While everyone was enjoying the holidays and some hot cocoa by the fire, Washington was making some important changes to retirement planning. The most universal part of the bill is that it will delay the start of required minimum distributions. RMD’s currently start at 70 ½, but with this new proposal it will be delayed to 72.
The benefit is that it allows for more tax planning in the years from 59 to 72. We view this adjustment as an extra little present given to us by Uncle Sam for the holidays.
For any clients impacted by these changes, we are integrating them into your future financial plans.
The biggest downside to America’s sweeping new retirement law
by Joanna Campione of Yahoo Finance
The SECURE Act — which stands for Setting Every Community Up for Retirement Enhancement — went into effect on Jan. 1.
The goal of the new law is to boost retirement savings, in part by giving small businesses new incentives to provide retirement plans for employees. And of course anything that’s done to get more people saving for retirement is a win.
Americans are woefully behind on their retirement savings. According to a 2018 survey of nearly 6,000 U.S. workers from the Transamerica Center for Retirement Studies, just 24% plan to retire at that magic age of 65, while 54% of American either expect to continue working past 65 or don’t plan to retire at all. Only 22% say they will retire before age 65.
Michael Goodman, president of Wealthstream Advisors and a member of the American Institute of CPAs, says he likes a lot in the new law. There is one big downside, though.
Prior to the SECURE Act, if a family member had an Individual Retirement Account, died, and left that IRA to a non-spouse heir, that beneficiary could make withdrawals over the course of their lifetime and continue to benefit from the IRA’s tax-deferred growth. This was known as a stretch IRA. Under the SECURE Act, beneficiaries have to take that out within 10 years.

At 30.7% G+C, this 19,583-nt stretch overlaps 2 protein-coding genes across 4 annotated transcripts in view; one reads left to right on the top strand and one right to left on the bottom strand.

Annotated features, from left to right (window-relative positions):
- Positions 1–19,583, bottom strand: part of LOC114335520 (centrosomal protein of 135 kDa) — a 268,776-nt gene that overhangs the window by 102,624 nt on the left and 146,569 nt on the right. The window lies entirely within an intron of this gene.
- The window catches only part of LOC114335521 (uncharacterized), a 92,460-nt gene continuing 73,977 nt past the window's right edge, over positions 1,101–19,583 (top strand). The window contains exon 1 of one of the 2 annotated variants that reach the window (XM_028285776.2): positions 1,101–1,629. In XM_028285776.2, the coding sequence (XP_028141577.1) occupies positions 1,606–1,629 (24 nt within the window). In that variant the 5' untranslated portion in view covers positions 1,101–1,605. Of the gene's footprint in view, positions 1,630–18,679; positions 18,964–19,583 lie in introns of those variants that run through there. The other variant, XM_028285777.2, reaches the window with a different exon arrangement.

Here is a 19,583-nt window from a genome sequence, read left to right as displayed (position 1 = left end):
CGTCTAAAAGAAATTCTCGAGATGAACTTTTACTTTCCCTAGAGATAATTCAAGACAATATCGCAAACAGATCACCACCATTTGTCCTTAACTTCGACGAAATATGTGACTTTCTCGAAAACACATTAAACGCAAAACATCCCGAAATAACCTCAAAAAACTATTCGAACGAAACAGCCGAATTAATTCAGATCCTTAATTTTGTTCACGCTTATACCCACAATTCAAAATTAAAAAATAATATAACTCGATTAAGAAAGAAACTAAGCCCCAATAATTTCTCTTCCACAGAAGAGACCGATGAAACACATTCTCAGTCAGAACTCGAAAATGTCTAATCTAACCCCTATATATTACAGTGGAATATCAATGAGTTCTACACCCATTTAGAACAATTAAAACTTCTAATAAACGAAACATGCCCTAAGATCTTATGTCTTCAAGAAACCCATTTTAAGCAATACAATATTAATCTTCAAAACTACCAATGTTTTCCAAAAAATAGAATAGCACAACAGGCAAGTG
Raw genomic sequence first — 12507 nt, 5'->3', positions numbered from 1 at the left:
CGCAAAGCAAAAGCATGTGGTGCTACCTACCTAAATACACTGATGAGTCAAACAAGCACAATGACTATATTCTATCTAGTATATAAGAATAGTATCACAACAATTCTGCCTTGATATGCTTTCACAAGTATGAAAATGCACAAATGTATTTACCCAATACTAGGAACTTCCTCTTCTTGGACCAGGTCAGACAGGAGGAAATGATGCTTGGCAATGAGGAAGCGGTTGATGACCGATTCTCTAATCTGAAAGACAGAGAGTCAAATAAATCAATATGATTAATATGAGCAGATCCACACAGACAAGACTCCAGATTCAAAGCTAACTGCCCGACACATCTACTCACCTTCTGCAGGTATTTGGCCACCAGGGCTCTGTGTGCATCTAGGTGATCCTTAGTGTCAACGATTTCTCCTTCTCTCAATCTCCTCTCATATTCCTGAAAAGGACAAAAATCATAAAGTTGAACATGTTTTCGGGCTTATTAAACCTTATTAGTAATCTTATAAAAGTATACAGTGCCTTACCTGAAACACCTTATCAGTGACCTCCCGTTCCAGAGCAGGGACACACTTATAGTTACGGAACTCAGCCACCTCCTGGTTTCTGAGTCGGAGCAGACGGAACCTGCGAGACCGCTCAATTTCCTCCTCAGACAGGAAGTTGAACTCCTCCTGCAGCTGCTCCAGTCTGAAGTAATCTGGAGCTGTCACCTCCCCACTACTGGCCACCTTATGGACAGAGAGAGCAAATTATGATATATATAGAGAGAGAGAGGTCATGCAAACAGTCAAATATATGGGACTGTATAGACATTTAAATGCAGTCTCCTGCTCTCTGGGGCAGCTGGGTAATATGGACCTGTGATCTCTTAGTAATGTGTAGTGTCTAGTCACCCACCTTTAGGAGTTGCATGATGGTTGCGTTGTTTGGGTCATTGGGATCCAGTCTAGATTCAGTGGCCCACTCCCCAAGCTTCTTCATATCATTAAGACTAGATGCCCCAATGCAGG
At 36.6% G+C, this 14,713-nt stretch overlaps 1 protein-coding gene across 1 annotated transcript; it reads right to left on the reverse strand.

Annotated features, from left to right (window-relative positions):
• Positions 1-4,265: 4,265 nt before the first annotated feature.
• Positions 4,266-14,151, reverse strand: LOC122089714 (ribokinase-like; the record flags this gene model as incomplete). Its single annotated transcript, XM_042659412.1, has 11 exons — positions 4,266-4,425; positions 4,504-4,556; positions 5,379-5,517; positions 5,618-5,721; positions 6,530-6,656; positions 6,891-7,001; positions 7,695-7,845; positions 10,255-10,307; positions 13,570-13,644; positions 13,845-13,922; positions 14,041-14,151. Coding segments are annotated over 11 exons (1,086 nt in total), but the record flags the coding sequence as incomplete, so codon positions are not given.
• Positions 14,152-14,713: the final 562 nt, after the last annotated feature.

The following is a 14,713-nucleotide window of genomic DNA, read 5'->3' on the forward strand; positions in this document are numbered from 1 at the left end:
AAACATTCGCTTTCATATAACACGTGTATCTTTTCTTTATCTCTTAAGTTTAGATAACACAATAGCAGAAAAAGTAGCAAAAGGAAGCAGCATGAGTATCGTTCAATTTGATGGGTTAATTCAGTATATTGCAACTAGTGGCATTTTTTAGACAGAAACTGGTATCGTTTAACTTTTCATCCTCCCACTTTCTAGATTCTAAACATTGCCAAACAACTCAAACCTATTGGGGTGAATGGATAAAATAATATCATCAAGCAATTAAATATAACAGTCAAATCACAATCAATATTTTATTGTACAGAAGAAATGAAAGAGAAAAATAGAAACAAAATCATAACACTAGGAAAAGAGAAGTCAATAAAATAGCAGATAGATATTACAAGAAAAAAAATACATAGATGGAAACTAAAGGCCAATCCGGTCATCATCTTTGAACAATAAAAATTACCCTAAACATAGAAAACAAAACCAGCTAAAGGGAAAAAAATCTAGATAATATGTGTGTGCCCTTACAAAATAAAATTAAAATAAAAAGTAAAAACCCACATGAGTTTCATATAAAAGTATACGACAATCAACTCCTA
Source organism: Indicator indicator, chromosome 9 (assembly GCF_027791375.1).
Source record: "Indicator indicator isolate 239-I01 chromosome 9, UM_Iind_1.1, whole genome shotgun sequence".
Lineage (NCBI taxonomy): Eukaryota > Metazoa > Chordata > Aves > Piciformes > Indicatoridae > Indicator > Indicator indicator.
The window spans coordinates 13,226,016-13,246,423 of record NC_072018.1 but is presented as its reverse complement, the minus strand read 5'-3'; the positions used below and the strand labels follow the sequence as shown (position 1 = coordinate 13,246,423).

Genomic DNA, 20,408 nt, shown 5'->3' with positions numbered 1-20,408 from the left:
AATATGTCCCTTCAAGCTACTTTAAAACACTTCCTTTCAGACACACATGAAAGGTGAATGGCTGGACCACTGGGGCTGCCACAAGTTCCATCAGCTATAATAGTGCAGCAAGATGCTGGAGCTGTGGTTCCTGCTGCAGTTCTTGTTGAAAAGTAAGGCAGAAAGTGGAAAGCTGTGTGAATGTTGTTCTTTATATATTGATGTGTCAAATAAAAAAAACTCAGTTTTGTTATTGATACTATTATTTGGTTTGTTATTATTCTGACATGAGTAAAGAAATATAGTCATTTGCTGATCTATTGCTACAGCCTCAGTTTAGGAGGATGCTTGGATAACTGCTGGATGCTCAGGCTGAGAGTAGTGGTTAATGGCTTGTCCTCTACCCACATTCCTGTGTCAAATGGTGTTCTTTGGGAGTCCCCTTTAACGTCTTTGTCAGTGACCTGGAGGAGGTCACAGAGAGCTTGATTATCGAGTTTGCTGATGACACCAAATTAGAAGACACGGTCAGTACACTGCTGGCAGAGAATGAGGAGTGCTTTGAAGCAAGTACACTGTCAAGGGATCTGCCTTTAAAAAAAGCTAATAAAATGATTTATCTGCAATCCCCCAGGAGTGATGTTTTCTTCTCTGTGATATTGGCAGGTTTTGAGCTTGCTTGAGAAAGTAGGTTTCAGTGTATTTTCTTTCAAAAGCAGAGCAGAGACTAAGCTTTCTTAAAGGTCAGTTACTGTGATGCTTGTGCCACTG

“In the past … if you received an IRA or a 401(k) as a beneficiary, you could take it out over your life expectancy,” Goodman explained. “And what does that really mean, is it means you’re taking small pieces out over your life, also getting the tax deferral. So your money is being able to grow tax deferred within that plan, and then ultimately you’re setting yourself up for a nice little retirement plan in the future. Now you’re going to have to take that out within 10 years.”
He gave the example of a 40-year-old who has a 40-plus-year life expectancy. Before the SECURE Act, they could make withdrawals over the course of four decades. That person now has to withdraw those funds by the time they’re 50.
“So, there’s a lot of planning opportunity there as to what’s the best time to take that out,” Goodman said.
How Congress is making it easier to save for retirement
Still, Goodman pointed out many positive provisions in the law, including an auto-enrollment feature that gives employers a tax credit for putting a system in place to automatically enroll workers when they become eligible for a 401(k). That employee would have to opt out of the program to not save.
“Right now, there’s no requirement to do either one,” Goodman said on Yahoo Finance’s On the Move this week. “I would say probably the vast majority of plans don’t have auto-enrollment. And that’s probably an area where maybe we could have gone a little further in the SECURE Act.”
Goodman contends auto-enrollment should be the law along with auto-increasing of retirement savings, meaning each year an employee’s contribution to a retirement plan increases by a set amount. Employees should be required to opt out of these features as opposed to having to opt in to saving, he says.